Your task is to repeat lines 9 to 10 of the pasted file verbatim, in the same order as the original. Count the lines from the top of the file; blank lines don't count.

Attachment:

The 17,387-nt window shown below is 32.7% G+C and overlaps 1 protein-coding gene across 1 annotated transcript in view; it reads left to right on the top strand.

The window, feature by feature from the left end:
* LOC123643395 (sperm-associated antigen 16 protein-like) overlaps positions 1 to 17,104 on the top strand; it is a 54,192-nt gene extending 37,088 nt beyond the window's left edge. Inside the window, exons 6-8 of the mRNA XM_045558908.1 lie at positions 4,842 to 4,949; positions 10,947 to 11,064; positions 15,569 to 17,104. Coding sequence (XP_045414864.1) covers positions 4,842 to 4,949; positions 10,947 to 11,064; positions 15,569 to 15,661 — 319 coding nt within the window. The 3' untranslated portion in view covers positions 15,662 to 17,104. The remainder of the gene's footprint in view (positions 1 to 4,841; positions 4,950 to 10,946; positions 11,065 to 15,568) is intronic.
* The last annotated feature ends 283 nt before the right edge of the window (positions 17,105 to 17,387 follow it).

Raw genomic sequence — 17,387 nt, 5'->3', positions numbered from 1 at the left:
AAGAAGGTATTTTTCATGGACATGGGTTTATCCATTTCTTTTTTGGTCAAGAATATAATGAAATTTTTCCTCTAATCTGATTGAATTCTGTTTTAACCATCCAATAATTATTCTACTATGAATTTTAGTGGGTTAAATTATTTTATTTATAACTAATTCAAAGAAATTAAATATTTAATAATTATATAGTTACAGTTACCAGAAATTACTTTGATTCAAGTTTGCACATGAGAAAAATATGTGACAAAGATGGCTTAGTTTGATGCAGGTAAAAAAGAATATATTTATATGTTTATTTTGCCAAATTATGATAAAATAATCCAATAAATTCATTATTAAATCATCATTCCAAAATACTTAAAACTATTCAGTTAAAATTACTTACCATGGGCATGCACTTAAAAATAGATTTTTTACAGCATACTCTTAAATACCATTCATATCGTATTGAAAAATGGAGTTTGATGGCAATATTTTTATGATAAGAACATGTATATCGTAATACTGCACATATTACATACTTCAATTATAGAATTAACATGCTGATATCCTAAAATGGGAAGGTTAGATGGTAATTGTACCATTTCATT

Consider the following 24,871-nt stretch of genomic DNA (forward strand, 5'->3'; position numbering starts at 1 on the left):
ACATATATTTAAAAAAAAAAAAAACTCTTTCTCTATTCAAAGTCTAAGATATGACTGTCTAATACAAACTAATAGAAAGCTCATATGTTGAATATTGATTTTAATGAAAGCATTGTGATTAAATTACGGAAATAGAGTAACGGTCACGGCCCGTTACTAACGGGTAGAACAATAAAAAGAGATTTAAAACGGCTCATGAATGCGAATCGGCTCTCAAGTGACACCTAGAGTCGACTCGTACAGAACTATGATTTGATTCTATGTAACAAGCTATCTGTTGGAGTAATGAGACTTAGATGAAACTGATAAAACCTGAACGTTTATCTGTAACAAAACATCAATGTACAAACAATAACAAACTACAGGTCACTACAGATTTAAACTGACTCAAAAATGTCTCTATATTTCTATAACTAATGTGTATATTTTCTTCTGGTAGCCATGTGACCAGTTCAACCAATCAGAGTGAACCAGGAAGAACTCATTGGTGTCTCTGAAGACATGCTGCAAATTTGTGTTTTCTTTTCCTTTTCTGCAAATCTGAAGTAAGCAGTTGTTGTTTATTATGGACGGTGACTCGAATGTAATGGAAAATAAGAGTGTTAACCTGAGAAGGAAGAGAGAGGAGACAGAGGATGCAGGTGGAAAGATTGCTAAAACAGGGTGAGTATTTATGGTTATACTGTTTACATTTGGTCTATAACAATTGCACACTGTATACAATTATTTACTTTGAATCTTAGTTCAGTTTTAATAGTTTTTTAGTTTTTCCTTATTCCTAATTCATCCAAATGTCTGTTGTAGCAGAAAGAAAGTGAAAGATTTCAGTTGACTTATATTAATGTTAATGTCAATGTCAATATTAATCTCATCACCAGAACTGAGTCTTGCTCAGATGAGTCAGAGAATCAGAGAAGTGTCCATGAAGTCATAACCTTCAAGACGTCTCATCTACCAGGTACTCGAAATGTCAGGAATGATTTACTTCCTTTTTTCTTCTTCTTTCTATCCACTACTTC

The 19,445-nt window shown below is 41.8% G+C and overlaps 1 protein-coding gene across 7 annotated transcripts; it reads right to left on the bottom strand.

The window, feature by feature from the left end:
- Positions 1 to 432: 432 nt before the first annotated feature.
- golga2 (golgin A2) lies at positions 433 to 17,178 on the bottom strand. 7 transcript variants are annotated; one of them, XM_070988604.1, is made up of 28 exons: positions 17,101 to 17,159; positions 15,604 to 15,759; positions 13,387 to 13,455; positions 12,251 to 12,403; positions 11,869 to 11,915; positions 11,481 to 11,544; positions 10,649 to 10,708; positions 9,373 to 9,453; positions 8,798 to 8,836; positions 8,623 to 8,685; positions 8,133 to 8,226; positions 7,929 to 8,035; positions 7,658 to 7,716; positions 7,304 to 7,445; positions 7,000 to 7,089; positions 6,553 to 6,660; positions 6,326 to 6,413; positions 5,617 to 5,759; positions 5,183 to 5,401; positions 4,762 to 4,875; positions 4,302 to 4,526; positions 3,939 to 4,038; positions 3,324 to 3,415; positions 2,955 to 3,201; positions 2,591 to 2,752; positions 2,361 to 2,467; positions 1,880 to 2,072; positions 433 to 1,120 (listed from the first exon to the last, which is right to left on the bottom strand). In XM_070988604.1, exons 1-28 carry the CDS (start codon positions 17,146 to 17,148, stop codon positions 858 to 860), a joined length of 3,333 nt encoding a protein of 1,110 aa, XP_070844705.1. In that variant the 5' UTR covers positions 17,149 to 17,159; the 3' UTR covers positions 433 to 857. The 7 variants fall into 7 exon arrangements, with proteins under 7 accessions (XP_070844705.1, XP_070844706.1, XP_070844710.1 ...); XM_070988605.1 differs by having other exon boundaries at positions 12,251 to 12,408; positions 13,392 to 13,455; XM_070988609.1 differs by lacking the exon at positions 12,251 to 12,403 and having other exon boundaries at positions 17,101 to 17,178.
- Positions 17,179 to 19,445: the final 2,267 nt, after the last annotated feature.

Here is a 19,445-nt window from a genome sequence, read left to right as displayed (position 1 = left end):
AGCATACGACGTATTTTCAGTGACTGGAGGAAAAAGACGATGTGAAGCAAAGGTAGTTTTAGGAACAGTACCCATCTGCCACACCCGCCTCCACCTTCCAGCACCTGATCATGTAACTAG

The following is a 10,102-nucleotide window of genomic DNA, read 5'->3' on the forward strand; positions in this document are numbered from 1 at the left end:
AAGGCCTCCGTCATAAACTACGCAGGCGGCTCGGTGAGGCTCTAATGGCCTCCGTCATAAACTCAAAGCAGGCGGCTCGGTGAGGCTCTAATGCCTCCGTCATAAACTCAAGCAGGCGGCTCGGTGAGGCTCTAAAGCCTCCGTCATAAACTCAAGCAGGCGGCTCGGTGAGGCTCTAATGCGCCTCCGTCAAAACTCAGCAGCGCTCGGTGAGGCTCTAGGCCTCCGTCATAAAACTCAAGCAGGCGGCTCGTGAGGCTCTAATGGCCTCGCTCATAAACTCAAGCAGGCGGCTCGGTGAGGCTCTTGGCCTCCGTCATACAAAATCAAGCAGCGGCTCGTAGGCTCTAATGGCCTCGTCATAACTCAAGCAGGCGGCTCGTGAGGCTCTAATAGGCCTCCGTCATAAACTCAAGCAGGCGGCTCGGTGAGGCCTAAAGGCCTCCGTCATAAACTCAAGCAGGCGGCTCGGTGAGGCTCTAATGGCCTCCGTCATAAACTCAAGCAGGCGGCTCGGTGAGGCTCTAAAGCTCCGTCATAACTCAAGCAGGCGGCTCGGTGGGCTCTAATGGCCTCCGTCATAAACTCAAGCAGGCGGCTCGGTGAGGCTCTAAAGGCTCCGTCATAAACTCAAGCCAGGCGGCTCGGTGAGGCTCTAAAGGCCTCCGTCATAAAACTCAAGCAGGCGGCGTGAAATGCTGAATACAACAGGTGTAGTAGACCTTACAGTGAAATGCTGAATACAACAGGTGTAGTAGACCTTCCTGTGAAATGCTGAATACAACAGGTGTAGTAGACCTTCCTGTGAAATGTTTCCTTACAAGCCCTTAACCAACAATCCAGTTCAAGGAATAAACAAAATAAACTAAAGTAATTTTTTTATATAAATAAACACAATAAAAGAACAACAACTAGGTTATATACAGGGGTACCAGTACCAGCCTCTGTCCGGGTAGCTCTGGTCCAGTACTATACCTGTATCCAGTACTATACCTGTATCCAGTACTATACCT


The 19,445-nt window shown below is 41.8% G+C and overlaps 1 protein-coding gene across 7 annotated transcripts; it reads right to left on the bottom strand.

The window, feature by feature from the left end: